A red filter will lighten reds and darken blues and greens. So it will lighten dark brown skin and darken blue and green tatoo ink.

    In the example posted, most likely the tatoos have substantial amounts of blue and green in them, and the athletes photographed have dark skin.

    And the lighting is really good.

    You are probably thinking of using a red filter to darken (blue) skies. By doing that you aren't really increasing the contrast. All you are doing is helping differentiate the sky from the rest of the scene.

    There might be a small affect on the contrast due to the fact that the filter will reduce the affect of haze, but that affect isn't particularly intense.
    I mean in terms of contrast with clouds and sea waves

    I now understand what you mean I just never thought of it that way, or rather, I know ORIGINALLY that that was the case but as I used the red and yellow filters I have, I simply thought of them as "slight contrast" and "more contrast" haha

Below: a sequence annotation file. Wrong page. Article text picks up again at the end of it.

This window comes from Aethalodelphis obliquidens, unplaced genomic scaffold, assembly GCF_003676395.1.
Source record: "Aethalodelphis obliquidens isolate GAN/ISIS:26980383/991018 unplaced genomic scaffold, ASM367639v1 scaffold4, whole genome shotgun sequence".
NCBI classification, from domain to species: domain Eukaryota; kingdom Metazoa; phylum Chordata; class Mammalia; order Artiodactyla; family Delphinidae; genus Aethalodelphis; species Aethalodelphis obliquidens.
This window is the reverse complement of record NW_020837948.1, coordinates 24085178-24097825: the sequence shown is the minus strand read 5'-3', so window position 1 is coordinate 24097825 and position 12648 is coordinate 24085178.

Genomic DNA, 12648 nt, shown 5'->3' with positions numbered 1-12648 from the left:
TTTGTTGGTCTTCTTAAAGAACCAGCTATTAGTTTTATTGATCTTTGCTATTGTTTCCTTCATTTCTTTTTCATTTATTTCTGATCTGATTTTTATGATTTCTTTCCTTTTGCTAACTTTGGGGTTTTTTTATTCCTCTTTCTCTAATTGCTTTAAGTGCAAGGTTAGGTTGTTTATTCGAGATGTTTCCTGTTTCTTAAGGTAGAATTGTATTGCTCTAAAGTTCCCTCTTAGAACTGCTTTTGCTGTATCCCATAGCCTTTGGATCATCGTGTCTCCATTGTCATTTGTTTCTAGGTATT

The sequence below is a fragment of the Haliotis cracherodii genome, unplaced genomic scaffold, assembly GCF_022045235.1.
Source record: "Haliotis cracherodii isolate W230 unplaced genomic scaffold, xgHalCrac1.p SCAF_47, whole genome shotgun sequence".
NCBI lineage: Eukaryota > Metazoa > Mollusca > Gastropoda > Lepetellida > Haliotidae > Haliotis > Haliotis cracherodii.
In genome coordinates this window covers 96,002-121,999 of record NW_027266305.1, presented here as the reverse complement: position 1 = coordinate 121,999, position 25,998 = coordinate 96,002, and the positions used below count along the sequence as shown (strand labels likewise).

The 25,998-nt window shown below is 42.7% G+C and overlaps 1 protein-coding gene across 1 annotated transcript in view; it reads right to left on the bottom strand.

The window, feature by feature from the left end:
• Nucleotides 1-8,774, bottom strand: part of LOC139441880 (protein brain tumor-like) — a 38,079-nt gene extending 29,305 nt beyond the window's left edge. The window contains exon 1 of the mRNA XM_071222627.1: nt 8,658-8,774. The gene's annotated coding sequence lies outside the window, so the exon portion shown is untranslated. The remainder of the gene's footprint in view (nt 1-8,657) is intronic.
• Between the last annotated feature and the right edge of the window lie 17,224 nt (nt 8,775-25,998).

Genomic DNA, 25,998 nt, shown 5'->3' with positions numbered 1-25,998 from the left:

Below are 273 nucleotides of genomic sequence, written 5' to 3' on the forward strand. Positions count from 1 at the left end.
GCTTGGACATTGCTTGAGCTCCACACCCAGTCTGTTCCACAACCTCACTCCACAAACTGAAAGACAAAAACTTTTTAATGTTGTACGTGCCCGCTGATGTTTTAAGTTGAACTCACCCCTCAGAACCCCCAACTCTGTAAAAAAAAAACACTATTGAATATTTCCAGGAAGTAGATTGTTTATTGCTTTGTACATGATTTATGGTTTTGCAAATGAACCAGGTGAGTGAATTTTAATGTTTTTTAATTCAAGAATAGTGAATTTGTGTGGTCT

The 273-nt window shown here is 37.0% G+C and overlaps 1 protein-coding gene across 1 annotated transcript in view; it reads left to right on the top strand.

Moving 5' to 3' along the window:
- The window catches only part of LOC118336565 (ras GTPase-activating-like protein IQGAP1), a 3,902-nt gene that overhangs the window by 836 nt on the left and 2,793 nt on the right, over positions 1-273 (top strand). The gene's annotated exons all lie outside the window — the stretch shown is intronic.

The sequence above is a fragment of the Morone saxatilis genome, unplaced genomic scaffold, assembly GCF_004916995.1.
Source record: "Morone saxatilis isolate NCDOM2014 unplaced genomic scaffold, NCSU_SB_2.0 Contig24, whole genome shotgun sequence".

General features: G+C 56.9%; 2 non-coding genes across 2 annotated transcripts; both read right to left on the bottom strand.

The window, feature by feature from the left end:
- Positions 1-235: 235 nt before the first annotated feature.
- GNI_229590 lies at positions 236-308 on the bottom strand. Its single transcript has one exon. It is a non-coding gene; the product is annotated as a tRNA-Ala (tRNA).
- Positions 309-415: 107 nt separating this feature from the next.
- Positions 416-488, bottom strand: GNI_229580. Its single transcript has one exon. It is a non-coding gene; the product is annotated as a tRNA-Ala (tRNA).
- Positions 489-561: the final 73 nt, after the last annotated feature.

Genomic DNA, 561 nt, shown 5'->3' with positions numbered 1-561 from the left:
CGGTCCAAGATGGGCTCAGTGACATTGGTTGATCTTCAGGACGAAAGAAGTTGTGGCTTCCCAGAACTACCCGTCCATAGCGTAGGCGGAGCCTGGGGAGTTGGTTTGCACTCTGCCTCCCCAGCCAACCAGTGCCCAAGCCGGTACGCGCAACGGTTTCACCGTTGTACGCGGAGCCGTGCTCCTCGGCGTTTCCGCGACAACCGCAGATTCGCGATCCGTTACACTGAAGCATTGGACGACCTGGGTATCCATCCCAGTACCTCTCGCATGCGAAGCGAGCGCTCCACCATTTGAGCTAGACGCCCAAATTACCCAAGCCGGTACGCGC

~Stone

    Mamiya: 7 II, RZ67 Pro II / Canon: 1V, AE-1, 5DmkII / Kodak: No 1 Pocket Autographic, No 1A Pocket Autographic | Sent w/ iPhone using Tapatalk
    ~Stone | "...of course, that's just my opinion. I could be wrong." ~Dennis Miller

  6. #16

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    They are called contrast filters, and people generally think of them that way. Esp when just shooting landscape since most of the colors tend to be the same. The sky is usually blue, trees are usually green etc. I work in the graphic arts field, and had the importance of color filters impressed on me in the days when we did color separations for CMYK press work. A red filter passes red wavelengths, but at the same time blocks green and blue. Therefore, it will give MORE exposure to red objects and less exposure to green and blue objects. Thats why a deep red filter darkens the sky in landscape photography. It does not allow as much blue light to pass, making anything that is blue appear darker.